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You turn to Democracy Now! for ad-free daily news you can trust. Maybe you come for our daily headlines, or our in-depth stories that expose corporate and government abuses of power. You need news that isn't being paid for by campaigns or corporations. We produce our daily news hour at a fraction of the budget of a commercial news operation—all without ads, government funding or corporate sponsorship. How? This model of news depends on your support. Right now, every new monthly sustaining donation to Democracy Now! will be tripled by a generous supporter. That means if you can give just $4 a month, Democracy Now! gets $12 today. Pretty amazing right? If you visit us daily or weekly or even just once a month, start your monthly contribution today. Thanks so much. -Amy Goodman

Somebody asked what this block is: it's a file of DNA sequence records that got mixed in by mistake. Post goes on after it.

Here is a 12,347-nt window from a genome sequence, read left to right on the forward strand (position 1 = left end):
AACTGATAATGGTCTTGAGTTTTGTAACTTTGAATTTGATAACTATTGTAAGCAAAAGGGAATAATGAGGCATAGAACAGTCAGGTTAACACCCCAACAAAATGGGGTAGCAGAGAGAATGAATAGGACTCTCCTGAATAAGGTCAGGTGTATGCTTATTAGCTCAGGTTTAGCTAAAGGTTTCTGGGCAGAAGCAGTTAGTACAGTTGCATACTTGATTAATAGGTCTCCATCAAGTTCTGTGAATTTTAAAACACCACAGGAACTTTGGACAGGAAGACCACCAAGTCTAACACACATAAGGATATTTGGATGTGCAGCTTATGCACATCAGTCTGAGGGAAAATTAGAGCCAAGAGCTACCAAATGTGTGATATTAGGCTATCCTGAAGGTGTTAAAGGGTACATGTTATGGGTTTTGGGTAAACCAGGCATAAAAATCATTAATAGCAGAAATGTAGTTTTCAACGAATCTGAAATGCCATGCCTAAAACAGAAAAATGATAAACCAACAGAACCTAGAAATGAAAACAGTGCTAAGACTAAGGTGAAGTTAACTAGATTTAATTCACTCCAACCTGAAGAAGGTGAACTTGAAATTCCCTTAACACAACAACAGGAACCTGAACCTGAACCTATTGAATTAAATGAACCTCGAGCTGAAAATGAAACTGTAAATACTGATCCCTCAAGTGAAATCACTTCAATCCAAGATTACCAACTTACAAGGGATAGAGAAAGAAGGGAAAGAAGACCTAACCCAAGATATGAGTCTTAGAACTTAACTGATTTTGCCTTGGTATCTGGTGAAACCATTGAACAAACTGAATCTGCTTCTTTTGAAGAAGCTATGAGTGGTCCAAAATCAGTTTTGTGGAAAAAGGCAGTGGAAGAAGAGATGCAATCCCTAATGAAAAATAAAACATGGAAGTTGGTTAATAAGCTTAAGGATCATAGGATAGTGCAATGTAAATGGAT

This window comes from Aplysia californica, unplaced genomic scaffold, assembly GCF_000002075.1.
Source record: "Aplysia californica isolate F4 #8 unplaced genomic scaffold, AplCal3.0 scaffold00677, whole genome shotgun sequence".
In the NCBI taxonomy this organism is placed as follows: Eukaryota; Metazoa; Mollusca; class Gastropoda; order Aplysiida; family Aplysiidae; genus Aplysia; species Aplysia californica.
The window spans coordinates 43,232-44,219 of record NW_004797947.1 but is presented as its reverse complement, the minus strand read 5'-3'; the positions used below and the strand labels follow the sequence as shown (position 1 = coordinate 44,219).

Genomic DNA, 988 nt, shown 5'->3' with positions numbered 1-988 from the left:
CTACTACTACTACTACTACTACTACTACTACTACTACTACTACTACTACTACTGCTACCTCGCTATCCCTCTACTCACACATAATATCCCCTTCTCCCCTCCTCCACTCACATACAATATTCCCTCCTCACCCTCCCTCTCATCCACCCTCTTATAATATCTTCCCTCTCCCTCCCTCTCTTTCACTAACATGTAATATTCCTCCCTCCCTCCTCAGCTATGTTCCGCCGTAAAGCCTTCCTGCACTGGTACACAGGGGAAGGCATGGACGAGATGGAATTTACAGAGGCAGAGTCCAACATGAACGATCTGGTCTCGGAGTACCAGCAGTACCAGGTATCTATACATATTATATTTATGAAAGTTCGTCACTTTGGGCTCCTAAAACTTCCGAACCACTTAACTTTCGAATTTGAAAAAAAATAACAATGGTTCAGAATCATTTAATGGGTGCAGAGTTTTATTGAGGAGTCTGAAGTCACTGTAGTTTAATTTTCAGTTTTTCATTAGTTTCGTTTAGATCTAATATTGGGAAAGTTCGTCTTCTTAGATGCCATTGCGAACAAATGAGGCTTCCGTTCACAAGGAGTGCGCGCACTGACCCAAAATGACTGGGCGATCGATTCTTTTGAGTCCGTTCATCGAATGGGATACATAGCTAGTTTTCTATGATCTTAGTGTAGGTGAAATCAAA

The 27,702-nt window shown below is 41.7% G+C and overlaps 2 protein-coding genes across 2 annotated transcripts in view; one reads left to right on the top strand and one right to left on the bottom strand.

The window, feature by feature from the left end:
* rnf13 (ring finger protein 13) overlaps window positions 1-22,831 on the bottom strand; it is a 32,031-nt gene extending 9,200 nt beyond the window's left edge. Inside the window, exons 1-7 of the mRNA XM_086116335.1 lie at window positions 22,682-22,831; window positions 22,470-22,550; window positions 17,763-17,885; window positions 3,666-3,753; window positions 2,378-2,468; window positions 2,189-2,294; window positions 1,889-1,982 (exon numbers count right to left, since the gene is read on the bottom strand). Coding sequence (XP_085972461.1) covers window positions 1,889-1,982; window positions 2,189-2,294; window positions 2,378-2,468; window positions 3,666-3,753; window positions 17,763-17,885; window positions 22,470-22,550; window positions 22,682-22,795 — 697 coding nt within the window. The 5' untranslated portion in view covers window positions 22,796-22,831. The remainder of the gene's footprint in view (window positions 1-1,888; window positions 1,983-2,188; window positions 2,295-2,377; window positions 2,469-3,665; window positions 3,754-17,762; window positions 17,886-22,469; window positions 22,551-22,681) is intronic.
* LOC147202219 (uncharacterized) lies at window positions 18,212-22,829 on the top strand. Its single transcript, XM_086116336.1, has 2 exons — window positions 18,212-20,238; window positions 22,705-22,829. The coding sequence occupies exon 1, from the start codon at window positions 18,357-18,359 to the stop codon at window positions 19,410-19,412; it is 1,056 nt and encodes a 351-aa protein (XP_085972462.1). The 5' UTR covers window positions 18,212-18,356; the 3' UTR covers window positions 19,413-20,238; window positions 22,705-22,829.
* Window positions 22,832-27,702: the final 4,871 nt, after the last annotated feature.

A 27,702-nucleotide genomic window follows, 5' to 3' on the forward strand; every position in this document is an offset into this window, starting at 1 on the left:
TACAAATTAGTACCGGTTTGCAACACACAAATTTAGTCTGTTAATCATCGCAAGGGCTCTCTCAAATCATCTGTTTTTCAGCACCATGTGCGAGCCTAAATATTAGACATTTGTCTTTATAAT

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Speculation is growing in Washington that Vice President Dick Cheney’s chief of staff Lewis “Scooter” Libby and President Bush’s top advisor Karl Rove could soon be indicted by a federal prosecutor investigating the outing of CIA agent Valerie Plame. Investigative Journalist Murray Waas is reporting in the National Journal that Libby failed to tell the grand jury about a discussion he had with New York Times reporter Judith Miller in June 2003–weeks before Plame’s name first appeared in the press. Federal Prosecutor Patrick Fitzgerald only learned of the discussion after Miller announced last week that she had discovered a set of notes on the conversation. Fitzgerald, who has been investigating the case for nearly two years, has now asked Miller to testify again today before the grand jury. Meanwhile the Wall Street Journal reports Fitzgerald’s pursuit now suggests he might be investigating not a narrow case on the leaking of the agent’s name, but perhaps a broader conspiracy. The Journal reports at least part of the outcome likely hangs on the inner workings of what has been dubbed the White House Iraq Group which was set up to sell the Iraq war to the American public. Libby and Rove were instrumental in the group. Plame’s name was leaked only after her husband, Ambassador Joseph Wilson, publicly revealed that the Bush administration had lied when it claimed Iraq was trying to purchase enriched uranium from the country of Niger in order to build nuclear weapons. Wilson has long accused the White House of outing his wife as an agent in an effort to smear him. We’ll speak to Murray Waas in a few minutes.